Today, roughly 20% of cotton is produced using more sustainable practices, and Better Cotton Initiative (BCI) plays a major part in that as cotton produced to the Better Cotton Standard accounts for 19% of global cotton production.
Producing cotton sustainably poses one of the mightiest challenges globally as the supply chain is complex, partnerships are critical in order to generate transformation and develop systems that are inclusive, fair and sustainable.
Better Cotton Initiative (BCI) is one such global platform with one of the largest cotton sustainability programs in the world with the goal of finding more sustainable solutions for farmers, for the environment, and for the future of each sector.
In 2016, another leading organization C&A Foundation joined BCI as it presented an opportunity to support change at scale.
“We realized that if we were really going to support and drive change, we needed to expand our programs,” says Anita Chester, Head of Sustainable Raw Materials at C&A Foundation.
Today, roughly 20% of cotton is produced using more sustainable practices, and BCI plays a major part in that as cotton produced to the Better Cotton Standard accounts for 19% of global cotton production.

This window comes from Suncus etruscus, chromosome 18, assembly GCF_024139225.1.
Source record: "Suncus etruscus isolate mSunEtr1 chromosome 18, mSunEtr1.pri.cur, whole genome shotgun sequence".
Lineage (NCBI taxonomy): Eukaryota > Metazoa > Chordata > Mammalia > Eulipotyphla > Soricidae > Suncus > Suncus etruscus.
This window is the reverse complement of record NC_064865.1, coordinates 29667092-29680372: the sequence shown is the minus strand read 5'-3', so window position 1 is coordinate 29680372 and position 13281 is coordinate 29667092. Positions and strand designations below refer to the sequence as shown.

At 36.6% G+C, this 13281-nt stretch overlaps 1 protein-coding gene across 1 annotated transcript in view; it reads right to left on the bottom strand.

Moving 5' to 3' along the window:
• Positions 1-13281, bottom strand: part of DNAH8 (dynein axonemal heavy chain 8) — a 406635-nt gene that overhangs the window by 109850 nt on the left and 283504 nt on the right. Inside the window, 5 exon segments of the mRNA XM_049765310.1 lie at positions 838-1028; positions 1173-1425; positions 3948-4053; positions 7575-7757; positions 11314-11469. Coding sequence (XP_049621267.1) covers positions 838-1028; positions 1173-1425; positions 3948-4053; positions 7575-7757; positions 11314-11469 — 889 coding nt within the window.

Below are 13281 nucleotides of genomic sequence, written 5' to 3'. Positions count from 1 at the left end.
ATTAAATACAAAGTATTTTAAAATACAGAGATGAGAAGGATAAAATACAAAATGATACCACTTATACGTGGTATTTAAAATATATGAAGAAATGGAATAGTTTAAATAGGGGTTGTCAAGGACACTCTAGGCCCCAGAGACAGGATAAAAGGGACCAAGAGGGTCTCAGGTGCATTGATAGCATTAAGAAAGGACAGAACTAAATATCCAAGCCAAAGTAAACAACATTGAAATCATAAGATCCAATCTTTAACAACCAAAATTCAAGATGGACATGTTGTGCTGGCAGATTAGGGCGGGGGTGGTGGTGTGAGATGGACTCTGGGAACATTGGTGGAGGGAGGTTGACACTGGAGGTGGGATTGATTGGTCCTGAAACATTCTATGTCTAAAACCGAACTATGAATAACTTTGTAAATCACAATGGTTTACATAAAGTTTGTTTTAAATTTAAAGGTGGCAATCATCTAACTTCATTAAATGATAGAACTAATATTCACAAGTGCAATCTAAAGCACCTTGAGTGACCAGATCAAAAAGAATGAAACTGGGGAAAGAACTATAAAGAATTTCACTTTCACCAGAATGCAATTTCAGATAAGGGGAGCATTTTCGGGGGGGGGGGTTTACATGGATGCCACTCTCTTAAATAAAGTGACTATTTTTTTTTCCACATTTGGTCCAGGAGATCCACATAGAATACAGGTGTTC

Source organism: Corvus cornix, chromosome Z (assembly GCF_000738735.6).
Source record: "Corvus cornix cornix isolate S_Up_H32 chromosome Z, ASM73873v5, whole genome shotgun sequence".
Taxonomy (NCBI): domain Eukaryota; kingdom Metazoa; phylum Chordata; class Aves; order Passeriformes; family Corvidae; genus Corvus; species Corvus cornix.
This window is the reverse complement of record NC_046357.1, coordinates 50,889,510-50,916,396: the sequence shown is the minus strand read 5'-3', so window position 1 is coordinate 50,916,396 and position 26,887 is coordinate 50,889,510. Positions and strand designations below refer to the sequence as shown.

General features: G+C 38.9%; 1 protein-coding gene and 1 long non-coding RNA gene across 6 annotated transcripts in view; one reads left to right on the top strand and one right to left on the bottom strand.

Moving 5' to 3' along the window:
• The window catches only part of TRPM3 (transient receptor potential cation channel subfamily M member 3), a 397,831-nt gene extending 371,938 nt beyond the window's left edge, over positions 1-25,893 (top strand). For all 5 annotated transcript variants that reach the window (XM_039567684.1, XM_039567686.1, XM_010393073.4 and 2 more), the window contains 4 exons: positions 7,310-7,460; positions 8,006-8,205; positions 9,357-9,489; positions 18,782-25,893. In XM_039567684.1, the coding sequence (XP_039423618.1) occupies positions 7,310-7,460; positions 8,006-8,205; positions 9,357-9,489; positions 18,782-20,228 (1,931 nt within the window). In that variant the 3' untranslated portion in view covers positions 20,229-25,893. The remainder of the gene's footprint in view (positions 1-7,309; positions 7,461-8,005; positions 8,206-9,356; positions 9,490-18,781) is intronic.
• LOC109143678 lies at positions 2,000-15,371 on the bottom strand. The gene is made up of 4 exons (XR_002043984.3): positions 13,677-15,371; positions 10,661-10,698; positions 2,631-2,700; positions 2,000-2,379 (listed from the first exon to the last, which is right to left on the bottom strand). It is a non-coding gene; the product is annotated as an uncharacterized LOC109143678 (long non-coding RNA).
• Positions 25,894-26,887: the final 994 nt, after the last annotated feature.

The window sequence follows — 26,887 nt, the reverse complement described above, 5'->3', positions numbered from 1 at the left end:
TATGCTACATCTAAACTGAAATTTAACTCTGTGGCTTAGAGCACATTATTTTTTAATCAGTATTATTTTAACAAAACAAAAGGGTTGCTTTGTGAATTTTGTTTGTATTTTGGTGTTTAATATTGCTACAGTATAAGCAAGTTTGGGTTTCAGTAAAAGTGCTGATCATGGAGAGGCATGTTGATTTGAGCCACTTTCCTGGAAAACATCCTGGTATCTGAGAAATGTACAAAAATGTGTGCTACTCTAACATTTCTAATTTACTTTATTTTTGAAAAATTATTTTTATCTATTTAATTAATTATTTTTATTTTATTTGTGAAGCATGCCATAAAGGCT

Over the past three years, C&A Foundation has provided funding to help BCI develop its approach to promoting gender equality in cotton-producing regions and run pilot projects focused on water stewardship, land use and biodiversity.
C&A Foundation co-founded Cotton2040 – a multi-stakeholder initiative created to significantly increase the use of more sustainable cotton internationally. It attempts to harmonize the work of the standards by collaboratively developing a common language about impacts.
There are many challenges to counter, and one of the key challenges will be if cotton production is likely to suffer in the future as a result of rising temperatures, decreasing soil moisture and unpredictable weather conditions, it is important for the Better Cotton Standard to grow from strength to strength.
As for the brands, there are many approaches retailers, and brands must make.
Anita Chester highlighted, “They can increase their uptake of more sustainably produced materials, embed sustainable materials sourcing into their core business practices – rather than viewing it as a ‘nice to have’ managed by sustainability departments, publish public targets and commitments, sign up to industry initiatives and incentivize producers.”
“Taking natural capital into account when looking at business models will also become increasingly more important as they look to the future,” she concluded.